Ana María León is an architect and a historian of objects, buildings, and landscapes. Her work studies how spatial practices of power and resistance shape the modernity of the Americas. She is co-founder of several collectives laboring to broaden the reach of architectural history including the Feminist Art and Architecture Collaborative (active 2013–2020), Detroit Resists, Nuestro Norte es el Sur, and the Settler Colonial City Project. Her book, Modernity for the Masses: Antonio Bonet’s Dreams for Buenos Aires, is forthcoming from University of Texas Press in March 2021. León teaches at the University of Michigan where she co-directs the Rackham Interdisciplinary Faculty/Graduate Workshop, “Decolonizing Pedagogies.” For the academic year 2020–21 she is a faculty fellow at the Institute for the Humanities.
Andrew Herscher’s work endeavors to bring the study of architecture and cities to bear on struggles for rights, emancipation, and justice across a range of global sites. He is co-founder of a series of militant research collectives, including the We the People of Detroit Community Research Collective, Detroit Resists, and the Settler Colonial City Project. He also works as a scholar on the architecture of political violence, displacement and migration, and self-determination and resistance. His books include Violence Taking Place: The Architecture of the Kosovo Conflict (Stanford University Press, 2010), The Unreal Estate Guide to Detroit (University of Michigan Press, 2012), Displacements: Architecture and Refugee (Sternberg Press, 2017), Spatial Violence (Routledge: 2016) co-edited with Anooradha Iyer Siddqi, and The Global Shelter Imaginary: Ikea Humanitarianism and Rightless Relief (University of Minnesota Press, forthcoming), co-authored with Daniel Bertrand Monk. He teaches on the occupied territories of the Three Fires Peoples—the Ojibwe, Odawa and Potawatomi–at the University of Michigan where he also co-directs the interdisciplinary faculty/graduate seminar “Decolonizing Pedagogies.”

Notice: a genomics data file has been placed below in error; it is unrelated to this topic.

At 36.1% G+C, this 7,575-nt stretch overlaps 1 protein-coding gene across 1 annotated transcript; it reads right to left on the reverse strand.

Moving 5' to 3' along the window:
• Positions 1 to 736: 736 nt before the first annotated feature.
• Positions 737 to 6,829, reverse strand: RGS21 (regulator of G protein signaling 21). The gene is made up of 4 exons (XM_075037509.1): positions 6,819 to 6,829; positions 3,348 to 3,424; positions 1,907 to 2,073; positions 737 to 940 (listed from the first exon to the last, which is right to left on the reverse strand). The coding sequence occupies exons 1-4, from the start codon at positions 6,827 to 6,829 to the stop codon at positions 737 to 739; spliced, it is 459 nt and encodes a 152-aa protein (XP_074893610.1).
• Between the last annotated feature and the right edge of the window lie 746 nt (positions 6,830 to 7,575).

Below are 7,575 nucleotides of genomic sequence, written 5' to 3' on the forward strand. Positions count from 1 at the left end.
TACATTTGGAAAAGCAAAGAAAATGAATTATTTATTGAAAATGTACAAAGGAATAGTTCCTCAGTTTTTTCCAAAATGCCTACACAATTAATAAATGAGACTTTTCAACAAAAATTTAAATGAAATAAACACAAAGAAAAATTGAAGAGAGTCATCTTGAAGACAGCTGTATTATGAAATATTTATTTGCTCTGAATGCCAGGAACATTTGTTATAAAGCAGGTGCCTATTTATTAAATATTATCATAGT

Ana Dana Beroš is an architect, writer, curator, editor and educator. She is one of the co-founders of the non-profit group ARCHIsquad, a division for architecture with conscience, and project coordinator of its educational programs: ‘Out of Focus: Architecture of Giving’ (series of lectures with Jean-Philippe Vassal, Rural Studio, Diebedo Francis Kere), as well as ‘*UrgentArchitecture’, open architecture advisory centers for citizens. She has initiated numerous platforms including the THINK SPACE competition program. Ana Dana was the Zagreb curator of Actopolis, a transnational artistic lab initiated by the Athens Goethe Institute (2015-2017). Beroš was the guest editor of (Zivot Umjetnosti) Life of Art magazine on the topic of TRANS/MIGRANCY, which extended the work of her MondItalia project on transmigrancy. She was editor of Oris, the journal of the Croatian Association of Architecture and later also the vice-president of the Croatian Association of Architects (2017-2019), a role from which she led a large TV project, a 12-episode series on contemporary Croatian architecture.